Manually-searched studies will be added to the reference list of selected articles. The OpenGrey, the Theses Catalogue of the Coordination for the Improvement of Higher Education (CAPES), and Google Scholar will be searched to identify the grey literature. To analyze all the retrieved references, the authors of the articles that are not entirely and freely available will be contacted and asked to provide the full versions of the articles.



Expression of primary search

Retrieved records


"Adolescent"[Mesh] OR Adolescent OR "Young Adult"[Mesh] OR (Young Adult) OR "Adult"[Mesh] OR Adult OR "Aged"[Mesh] OR Aged OR Adolescents OR Adolescence OR Teens OR Teen OR Teenagers OR Teenager OR Youth OR Youths OR (Adolescents, Female) OR (Adolescent, Female) OR (Female Adolescent) OR (Female Adolescents) OR (Adolescents, Male) OR (Adolescent, Male) OR (Male Adolescent) OR (Male Adolescents) OR (Adult, Young) OR (Adults, Young) OR (Young Adults) OR Adults OR Elderly



"Audiovisual Aids"[Mesh] OR (Audiovisual Aids) OR "Video-Audio Media" [Publication Type] OR (Video-Audio Media) OR "Webcast" [Publication Type] OR Webcast OR (Aid, Audiovisual) OR (Aids, Audiovisual) OR (Audiovisual Aid) OR (Audio-Visual Aids) OR (Aid, Audio-Visual) OR (Aids, Audio-Visual) OR (Audio Visual Aids) OR (Audio-Visual Aid) OR (Visual Aids) OR (Aid, Visual) OR (Aids, Visual) OR (Visual Aid) OR (Audiovisual Media) OR (Audio-Visual Media) OR Webcasts OR (Streaming Video)



"Sexually Transmitted Diseases"[Mesh] OR (Sexually Transmitted Diseases) OR "HIV"[Mesh] OR (HIV) OR "Syphilis"[Mesh] OR Syphilis OR "Hepatitis B"[Mesh] OR (Hepatitis B) OR "Chlamydia"[Mesh] OR Chlamydia OR "Gonorrhea"[Mesh] OR Gonorrhea OR "Trichomonas Infections"[Mesh] OR (Trichomonas Infections) OR "Herpes Genitalis"[Mesh] OR (Herpes Genitalis) OR "Papillomavirus Infections"[Mesh] OR (Papillomavirus Infections) OR (Disease, Sexually Transmitted) OR (Venereal Diseases) OR STDs OR (Sexually Transmitted Infections) OR (Infection, Sexually Transmitted) OR STIs OR STI OR (Human Immunodeficiency Virus) OR (AIDS Virus) OR (Great Pox) OR (Hepatitis B Virus Infection)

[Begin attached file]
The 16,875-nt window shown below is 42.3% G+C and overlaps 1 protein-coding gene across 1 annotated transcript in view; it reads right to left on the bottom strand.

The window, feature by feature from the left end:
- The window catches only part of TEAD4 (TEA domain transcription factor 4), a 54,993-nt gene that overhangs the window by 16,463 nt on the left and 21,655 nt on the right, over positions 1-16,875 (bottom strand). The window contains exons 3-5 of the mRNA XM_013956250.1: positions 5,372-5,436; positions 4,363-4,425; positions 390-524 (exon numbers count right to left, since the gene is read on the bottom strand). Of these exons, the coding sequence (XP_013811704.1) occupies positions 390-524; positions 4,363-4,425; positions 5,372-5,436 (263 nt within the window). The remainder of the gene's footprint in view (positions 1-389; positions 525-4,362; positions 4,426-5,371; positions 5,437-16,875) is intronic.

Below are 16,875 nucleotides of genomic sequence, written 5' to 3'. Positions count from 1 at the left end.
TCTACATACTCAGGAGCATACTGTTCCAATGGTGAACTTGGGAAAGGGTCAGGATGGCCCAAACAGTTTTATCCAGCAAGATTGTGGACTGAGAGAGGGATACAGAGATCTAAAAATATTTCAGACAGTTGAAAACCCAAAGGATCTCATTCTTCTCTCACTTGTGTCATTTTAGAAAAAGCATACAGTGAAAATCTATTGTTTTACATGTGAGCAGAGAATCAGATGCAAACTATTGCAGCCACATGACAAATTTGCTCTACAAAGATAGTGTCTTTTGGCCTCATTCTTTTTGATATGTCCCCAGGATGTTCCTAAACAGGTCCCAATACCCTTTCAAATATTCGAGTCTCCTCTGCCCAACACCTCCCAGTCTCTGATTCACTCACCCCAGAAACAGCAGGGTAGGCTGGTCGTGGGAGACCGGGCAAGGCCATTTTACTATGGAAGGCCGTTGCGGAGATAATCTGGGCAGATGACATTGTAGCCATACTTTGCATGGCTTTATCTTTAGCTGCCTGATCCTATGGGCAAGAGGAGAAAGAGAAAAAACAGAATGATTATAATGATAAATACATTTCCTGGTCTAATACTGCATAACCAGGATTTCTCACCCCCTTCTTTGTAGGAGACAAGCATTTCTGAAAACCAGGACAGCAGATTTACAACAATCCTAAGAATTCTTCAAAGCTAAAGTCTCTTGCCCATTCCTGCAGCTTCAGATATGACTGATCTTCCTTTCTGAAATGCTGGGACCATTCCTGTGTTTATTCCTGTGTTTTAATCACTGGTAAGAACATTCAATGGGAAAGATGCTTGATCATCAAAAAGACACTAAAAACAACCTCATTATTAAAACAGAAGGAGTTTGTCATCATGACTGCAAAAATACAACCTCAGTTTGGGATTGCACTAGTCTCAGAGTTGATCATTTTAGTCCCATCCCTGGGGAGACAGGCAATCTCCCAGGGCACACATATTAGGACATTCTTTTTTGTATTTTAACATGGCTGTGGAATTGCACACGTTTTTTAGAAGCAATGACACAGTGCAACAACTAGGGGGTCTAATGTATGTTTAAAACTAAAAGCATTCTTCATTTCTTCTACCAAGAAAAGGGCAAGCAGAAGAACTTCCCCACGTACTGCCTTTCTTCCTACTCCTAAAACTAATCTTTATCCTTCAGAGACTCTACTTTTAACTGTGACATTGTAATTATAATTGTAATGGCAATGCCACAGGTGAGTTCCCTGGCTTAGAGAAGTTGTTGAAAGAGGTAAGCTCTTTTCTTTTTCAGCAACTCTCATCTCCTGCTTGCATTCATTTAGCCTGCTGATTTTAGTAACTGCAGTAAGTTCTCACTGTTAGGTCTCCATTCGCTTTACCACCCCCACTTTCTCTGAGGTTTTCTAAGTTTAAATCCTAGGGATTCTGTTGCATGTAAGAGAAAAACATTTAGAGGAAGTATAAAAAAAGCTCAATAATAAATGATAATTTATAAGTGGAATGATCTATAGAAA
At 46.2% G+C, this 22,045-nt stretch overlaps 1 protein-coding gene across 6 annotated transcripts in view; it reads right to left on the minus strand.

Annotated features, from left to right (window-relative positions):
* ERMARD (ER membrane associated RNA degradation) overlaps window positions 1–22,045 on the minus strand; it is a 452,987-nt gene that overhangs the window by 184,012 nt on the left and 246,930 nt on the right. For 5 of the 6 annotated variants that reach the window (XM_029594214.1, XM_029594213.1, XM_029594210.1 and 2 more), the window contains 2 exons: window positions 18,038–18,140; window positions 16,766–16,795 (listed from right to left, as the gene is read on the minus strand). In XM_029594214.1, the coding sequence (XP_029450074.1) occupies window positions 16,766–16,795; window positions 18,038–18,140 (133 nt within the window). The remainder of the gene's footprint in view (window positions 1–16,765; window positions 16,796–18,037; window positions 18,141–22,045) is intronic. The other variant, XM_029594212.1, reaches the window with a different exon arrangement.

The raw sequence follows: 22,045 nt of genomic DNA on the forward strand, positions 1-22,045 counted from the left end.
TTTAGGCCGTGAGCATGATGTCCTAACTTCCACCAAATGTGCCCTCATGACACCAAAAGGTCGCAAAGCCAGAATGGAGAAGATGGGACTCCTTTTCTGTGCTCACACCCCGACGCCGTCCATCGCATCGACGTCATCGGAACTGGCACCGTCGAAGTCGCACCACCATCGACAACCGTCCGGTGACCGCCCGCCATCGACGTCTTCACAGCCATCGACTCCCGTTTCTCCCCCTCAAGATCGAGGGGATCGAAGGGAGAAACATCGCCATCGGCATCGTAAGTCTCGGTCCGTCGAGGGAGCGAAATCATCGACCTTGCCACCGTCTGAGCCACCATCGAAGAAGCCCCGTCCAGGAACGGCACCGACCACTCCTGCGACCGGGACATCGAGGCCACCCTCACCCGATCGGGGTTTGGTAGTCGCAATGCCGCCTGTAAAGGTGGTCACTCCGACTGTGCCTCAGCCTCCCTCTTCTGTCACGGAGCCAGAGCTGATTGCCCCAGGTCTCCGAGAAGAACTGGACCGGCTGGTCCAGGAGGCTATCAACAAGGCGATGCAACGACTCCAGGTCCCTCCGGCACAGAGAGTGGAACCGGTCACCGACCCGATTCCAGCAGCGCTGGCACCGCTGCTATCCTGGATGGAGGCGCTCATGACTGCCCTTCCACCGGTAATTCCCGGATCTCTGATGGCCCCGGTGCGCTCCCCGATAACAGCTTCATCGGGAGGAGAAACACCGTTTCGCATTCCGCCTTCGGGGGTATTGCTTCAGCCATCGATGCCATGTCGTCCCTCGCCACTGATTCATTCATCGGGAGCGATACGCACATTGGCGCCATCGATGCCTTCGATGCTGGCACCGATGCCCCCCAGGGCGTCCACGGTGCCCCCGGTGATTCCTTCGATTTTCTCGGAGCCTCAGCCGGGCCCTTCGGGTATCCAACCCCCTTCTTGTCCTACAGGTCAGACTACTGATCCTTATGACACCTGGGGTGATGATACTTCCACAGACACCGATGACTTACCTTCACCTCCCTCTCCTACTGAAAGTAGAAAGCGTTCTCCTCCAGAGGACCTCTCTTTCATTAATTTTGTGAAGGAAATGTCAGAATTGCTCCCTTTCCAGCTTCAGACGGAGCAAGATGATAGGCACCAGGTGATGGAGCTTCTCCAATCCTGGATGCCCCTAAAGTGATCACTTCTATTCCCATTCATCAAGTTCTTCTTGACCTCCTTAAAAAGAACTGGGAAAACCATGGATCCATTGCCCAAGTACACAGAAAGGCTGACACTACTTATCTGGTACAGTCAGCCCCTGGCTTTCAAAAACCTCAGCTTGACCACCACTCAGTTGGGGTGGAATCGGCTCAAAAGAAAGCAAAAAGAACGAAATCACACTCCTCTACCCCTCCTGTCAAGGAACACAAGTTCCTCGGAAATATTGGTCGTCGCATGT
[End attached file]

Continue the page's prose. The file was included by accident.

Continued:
#1 AND #2 AND #3


Figure 1 – Primary search strategy developed on the MEDLINE database via PubMed. Teresina, PI, Brazil, 2023


Study selection

After the database search, the retrieved references will be exported to EndNote to delete duplicates. The selection and screening process will be conducted using Rayyan software. Two independent reviewers will carry this out, who will accompany a third reviewer in case of divergences. Initially, the reviewers will analyze the study titles and summaries based on the inclusion and exclusion criteria established in the PICO acronym. The eligible articles will be fully retrieved; the articles that do not meet the criteria will be registered along with explanations.

The study selection process will be described in the final systematic review and presented in a flowchart available on PRISMA.


Methodological quality assessment

The eligible studies will be critically assessed by two independent reviewers, considering the type of study and its methodological description. JBI-standardized instruments (JBI Critical Appraisal Checklist for Randomized Controlled Trials and JBI Critical Appraisal Checklist for Quasi-Experimental Studies: non-randomized experimental studies)(13) will be utilized.

When data is lacking, or additional information is needed, the study's corresponding authors will be consulted. The critical assessment will be presented via a table and a description. Regardless of methodological quality, these studies will undergo a synthesis and data extraction process. Questions related to the article's methodology quality will be discussed, as well as their limitations for practical usage.